Can you understand the very difficult time we're having with all of this, with all the testimony you provided, the inconsistencies? And after so many years of government, previous governments where Canadians expected a higher standard, where we expected a higher standard, would you agree that you failed the test?
Mr. Rahim Jaffer:
    I think the party I'm seeing before me, the Conservative Party, isn't the same party I joined when I was a Reformer back in 1997. We stood for democracy, we stood for freedom. The way my wife has been treated by your party and your government doesn't represent anything I've ever seen and that I worked for during the time I was an MP. You want to talk about disappointment? That's disappointment. She isn't even allowed to run in her own nomination because the party has said she's kicked out. The Prime Minister—
The Chair:
    Mr. Calandra.
Mr. Rahim Jaffer:
    —called a process to say that she could clear her name, and then proceeds to kick her out of the party. You call that democracy? I don't understand. I don't even recognize this party anymore.
The Chair:
    Thank you, Mr. Calandra.
    We now go to Ms. Siobhan Coady for five minutes.
Ms. Siobhan Coady:
    Thank you very much.
    I want to go back to a question I ended off with earlier. It was about something you said to my colleague. You said, “I had an e-mail address as assistant to Helena Guergis. The staff knew that I had this address. They were e-mailing me on this address on occasion, including the Prime Minister's Office.” You said, “I received e-mails from the Prime Minister's Office.” Who did you receive e-mails from in the Prime Minister's Office and what was it pertaining to?
Mr. Rahim Jaffer:
     Usually it was personal. My cousin works as the advance for the Prime Minister, so she often contacts me on that e-mail address to ask how I'm doing.
Ms. Siobhan Coady:
    So these are personal e-mails to Helena Guergis' assistant's email.
Mr. Rahim Jaffer:
    That's because they knew that was one they could use in order to either get in touch with me through Helena's office or directly.
Ms. Siobhan Coady:
    Okay.
    So who else was there in the Prime Minister's Office? You gave an example of your cousin. I'd like to know who else and what it was pertaining to.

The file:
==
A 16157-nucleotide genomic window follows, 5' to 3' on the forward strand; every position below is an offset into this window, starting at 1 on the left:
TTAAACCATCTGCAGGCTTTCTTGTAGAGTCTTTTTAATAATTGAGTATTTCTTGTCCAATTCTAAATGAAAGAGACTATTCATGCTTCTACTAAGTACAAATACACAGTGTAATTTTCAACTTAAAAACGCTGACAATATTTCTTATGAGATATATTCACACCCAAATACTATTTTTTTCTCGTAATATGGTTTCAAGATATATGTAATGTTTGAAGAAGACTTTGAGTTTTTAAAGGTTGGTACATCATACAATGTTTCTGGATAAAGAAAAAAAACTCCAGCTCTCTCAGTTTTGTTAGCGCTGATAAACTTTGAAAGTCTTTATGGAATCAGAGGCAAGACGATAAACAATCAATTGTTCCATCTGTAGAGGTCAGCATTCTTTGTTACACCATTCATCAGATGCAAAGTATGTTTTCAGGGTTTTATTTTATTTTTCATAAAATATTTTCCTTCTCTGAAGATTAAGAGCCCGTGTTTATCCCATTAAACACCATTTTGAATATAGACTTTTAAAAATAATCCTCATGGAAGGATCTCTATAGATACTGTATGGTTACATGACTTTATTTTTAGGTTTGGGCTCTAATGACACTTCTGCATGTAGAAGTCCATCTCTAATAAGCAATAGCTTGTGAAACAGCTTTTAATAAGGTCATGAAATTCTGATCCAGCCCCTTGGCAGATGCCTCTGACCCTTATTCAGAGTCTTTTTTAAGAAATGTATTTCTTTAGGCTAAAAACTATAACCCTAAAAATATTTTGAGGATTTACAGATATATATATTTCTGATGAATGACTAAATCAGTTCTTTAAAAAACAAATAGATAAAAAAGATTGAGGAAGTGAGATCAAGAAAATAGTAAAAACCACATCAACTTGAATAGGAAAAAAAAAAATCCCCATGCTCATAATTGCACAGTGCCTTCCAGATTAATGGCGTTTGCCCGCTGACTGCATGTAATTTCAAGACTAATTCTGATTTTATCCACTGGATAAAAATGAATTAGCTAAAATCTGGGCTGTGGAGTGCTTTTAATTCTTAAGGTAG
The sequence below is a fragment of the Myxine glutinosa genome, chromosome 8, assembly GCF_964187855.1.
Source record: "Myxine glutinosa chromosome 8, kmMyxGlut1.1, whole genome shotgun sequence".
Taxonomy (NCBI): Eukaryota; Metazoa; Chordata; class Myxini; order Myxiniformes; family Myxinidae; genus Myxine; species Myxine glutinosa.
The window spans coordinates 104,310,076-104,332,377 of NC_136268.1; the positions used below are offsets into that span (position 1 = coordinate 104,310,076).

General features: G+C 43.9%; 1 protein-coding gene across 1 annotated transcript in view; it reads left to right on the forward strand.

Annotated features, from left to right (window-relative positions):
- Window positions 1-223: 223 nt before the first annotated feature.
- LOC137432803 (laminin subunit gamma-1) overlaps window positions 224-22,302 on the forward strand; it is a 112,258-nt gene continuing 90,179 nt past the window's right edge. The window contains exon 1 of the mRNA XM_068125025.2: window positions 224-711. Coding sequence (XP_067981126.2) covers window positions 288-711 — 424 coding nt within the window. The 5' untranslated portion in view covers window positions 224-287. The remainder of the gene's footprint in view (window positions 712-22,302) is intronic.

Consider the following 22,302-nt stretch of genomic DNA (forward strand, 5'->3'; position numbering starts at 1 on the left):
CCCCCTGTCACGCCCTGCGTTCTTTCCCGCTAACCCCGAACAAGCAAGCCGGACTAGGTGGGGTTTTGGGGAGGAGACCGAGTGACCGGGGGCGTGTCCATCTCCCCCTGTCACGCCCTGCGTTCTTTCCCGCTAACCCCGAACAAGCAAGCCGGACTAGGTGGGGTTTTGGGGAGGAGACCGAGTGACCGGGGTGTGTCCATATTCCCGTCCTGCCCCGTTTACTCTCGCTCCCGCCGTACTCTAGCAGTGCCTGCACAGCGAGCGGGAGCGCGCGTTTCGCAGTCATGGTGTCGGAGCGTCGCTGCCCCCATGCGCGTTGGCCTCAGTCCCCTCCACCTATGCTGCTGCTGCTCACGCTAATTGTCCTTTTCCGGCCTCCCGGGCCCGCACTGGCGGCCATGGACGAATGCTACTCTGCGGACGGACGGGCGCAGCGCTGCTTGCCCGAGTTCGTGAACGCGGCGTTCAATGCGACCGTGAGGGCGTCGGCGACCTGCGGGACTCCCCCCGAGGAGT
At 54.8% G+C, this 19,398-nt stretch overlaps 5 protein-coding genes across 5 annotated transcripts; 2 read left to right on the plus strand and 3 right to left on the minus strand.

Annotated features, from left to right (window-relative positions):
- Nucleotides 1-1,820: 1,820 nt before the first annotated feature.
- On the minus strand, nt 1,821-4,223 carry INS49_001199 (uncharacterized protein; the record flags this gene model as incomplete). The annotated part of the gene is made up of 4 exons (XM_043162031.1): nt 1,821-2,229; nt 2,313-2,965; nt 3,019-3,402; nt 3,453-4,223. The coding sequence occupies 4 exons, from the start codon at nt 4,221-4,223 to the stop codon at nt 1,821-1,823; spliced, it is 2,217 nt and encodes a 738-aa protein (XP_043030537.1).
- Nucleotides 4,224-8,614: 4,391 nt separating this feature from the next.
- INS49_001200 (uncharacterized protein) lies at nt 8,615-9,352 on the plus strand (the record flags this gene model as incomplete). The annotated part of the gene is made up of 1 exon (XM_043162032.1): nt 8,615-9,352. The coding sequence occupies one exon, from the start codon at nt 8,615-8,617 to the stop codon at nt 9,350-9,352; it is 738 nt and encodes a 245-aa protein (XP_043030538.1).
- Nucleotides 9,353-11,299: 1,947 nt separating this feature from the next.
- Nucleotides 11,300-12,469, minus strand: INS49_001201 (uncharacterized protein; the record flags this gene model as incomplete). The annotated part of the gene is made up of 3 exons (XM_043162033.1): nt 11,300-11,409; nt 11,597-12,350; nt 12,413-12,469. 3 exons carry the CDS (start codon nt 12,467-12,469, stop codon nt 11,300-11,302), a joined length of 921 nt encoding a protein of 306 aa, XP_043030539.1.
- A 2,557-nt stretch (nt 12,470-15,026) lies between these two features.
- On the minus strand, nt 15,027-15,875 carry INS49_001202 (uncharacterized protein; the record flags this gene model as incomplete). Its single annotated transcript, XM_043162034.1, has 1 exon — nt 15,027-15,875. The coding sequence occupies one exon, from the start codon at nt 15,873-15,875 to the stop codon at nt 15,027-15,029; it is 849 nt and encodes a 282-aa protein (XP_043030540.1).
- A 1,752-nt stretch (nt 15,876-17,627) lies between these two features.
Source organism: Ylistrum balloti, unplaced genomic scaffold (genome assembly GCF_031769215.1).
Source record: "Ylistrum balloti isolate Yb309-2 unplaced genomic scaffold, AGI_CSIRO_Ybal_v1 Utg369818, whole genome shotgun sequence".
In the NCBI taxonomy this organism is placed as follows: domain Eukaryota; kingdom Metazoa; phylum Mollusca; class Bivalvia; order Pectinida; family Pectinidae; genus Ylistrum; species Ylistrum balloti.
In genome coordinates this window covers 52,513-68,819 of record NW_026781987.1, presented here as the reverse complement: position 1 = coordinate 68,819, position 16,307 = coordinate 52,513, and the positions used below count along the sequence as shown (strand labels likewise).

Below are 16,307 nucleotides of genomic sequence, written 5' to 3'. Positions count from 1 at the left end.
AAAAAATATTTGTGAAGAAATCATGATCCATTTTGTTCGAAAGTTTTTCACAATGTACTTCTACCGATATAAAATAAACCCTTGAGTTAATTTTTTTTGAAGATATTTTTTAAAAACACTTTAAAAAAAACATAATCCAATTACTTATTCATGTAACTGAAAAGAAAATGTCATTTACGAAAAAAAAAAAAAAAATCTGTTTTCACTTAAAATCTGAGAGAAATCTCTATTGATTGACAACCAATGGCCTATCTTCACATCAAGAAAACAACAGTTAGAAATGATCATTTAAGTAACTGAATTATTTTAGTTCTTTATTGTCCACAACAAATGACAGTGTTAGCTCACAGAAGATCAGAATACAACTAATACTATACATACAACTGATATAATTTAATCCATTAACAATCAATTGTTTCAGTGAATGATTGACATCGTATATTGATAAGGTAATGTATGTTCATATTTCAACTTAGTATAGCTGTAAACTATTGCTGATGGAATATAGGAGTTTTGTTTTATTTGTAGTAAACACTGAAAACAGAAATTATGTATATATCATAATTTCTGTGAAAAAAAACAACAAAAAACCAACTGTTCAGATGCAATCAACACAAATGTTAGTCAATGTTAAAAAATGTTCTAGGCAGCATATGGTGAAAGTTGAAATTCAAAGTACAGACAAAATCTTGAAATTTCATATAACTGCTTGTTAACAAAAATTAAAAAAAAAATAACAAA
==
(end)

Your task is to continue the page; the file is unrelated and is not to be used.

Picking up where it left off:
Mr. Rahim Jaffer:
    I have friends. I have a former assistant who worked in my office during the time I was elected. His name is Renze Nauta. I don't know his function now; I haven't been in touch with him recently. He would sometimes send me a note on that address.

  (1005)  

Ms. Siobhan Coady:
    I'm going to be quite specific, Mr. Jaffer. Did you receive anything from the Prime Minister's Office concerning any of the proposals or any of the issues concerning them?
Mr. Rahim Jaffer:
    No, absolutely not. I made that clear in my first testimony, that there was never any—
Ms. Siobhan Coady:
    In your first testimony there were a lot of “inconsistencies”, as you called them.
Mr. Rahim Jaffer:
    There were, but this wasn't one of them.
Ms. Siobhan Coady:
    You have not supplied this committee with any of your e-mails from the Prime Minister's Office.
Mr. Rahim Jaffer:
    That's because they weren't related to the mandate of the study of this committee; otherwise, I would.
Ms. Siobhan Coady:
    The mandate of this committee was to look at all the green funding. So far we've had to look at other things, because of the inconsistencies in your testimony.
Mr. Rahim Jaffer:
    The mandate of this committee seems to be everything under the sun, but I think that—
Ms. Siobhan Coady:
    That's disrespectful, Mr. Jaffer. I've been quite respectful to you and I'd appreciate the response back.
Mr. Rahim Jaffer:
    I've served on committees, just as you have.
Ms. Siobhan Coady:
    So you're categorically telling this committee, and hopefully with fulsome truth, that the only e-mails you received from the Prime Minister's Office to Helena Guergis' assistant's e-mail were personal in nature.
Mr. Rahim Jaffer:
    Absolutely.
Ms. Siobhan Coady:
    I don't know why they wouldn't use your personal e-mail address.
Mr. Rahim Jaffer: